Combining graphics, text, audio and video to develop websites on an individual basis and in groups, using latest versions of HyperText Markup Language(HTML), Cascading Style Sheets (CSS), JavaScript and data interchange formats such as Extensible Markup Language(XML) and JavaScript Object Notation(JSON).
Prerequisite(s): Restricted to students in the B.I.T. degree program.
Lectures three hours a week, tutorial/laboratory one hour a week.

IRM 1006 [0.5 credit]
Subject Analysis and Indexing

Students learn the basic theory of subject analysis and indexing methods used to provide access to library materials and literature. Practical instruction makes use of thesauri, as well as standard subject heading lists, such as Sears and Library of Congress.
Prerequisite(s): Restricted to students in the B.I.T. degree program.
Lectures two hours a week, tutorial/laboratory two hour a week.

IRM 2000 [0.5 credit]
Multimedia Data Management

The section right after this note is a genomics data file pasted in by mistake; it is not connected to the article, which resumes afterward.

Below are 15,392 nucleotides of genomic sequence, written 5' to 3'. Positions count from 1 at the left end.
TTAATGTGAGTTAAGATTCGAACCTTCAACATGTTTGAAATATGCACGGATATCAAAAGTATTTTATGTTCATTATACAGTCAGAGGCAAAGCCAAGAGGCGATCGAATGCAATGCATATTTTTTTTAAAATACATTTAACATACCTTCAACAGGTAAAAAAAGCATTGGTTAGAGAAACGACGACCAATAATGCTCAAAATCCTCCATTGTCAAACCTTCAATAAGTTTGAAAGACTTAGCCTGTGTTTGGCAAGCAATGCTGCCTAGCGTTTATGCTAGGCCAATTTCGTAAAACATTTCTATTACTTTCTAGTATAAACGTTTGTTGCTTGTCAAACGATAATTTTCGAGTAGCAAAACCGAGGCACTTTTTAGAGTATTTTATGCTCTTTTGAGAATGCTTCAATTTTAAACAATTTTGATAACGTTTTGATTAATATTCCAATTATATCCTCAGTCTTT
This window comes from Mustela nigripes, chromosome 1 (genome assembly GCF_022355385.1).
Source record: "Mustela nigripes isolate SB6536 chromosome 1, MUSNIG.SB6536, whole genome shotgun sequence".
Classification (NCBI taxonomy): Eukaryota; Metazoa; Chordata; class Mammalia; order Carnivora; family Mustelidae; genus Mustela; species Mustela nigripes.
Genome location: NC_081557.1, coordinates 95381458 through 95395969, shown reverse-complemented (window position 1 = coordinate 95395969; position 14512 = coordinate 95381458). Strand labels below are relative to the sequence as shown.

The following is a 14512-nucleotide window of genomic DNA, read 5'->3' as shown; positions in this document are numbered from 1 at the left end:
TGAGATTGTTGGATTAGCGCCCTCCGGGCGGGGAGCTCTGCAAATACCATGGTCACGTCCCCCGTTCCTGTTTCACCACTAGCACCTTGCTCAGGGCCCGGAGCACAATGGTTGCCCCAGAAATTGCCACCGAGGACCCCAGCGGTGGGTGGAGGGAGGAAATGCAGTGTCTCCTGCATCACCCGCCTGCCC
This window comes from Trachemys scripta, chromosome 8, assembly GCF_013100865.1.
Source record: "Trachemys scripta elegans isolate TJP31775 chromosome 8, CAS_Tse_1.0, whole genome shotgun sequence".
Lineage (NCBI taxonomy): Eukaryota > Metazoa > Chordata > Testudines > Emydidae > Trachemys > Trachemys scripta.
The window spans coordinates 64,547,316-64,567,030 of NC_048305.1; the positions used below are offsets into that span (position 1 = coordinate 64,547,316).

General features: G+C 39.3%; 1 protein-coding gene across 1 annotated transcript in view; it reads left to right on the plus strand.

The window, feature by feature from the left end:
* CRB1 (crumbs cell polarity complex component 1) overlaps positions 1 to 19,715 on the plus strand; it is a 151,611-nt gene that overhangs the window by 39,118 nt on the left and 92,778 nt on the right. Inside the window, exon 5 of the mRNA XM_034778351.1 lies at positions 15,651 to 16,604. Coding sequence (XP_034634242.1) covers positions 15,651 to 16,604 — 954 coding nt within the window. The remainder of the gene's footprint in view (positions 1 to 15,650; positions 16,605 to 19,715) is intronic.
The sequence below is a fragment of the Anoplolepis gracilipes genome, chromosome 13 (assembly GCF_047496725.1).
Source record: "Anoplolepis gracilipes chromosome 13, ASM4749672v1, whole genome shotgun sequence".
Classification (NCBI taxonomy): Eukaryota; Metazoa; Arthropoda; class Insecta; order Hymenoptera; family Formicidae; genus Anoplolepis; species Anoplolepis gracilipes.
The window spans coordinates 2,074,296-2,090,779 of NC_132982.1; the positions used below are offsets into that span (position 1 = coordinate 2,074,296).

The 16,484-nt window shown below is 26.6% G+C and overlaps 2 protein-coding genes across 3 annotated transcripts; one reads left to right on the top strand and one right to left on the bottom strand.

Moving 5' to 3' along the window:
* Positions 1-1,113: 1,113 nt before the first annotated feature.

Concepts and fundamentals of relational database systems. Students learn how to design relational databases starting from a conceptual data model, following accepted logical and physical design principles. Topics include normalisation, referential integrity, SQL, DDL and SQL DML & ODBC and data extraction/filtering techniques.
Precludes additional credit for IMD 2000.
Prerequisite(s): IRM 1005 and BIT 1400.
Lectures three hours a week, tutorial/laboratory three hours a week.

IRM 2001 [0.5 credit]
Metadata and Cataloguing II

Introduction to recent changes in the description of bibliographic material including Functional Requirements for Bibliographic Records (FRBR), Functional Requirements for Authority Data (FRAD), Functional Requirements for Subject Authority Data (FRSAD) and the recently published new cataloguing rules, Resource Description and Access (RDA).
Prerequisite(s): IRM 1001.
Lectures two hours a week, tutorial/laboratory two hours a week.

IRM 2002 [0.5 credit]
Reference II

Students develop skills in planning and executing information searches and evaluating print and electronic resources. Students learn to locate information on selected topics, compile subject-specific annotated bibliographies and instruct library clients in the use of specialized materials and databases.
Prerequisite(s): IRM 1002.
Lectures two hours a week, tutorial/laboratory two hours a week.

IRM 2003 [0.5 credit]
Classification

How to interpret and apply Dewey Decimal and Library of Congress Classification systems. Also includes analysis of the subject content of materials, building notation, using tables, shelf-listing techniques and creating unique book numbers.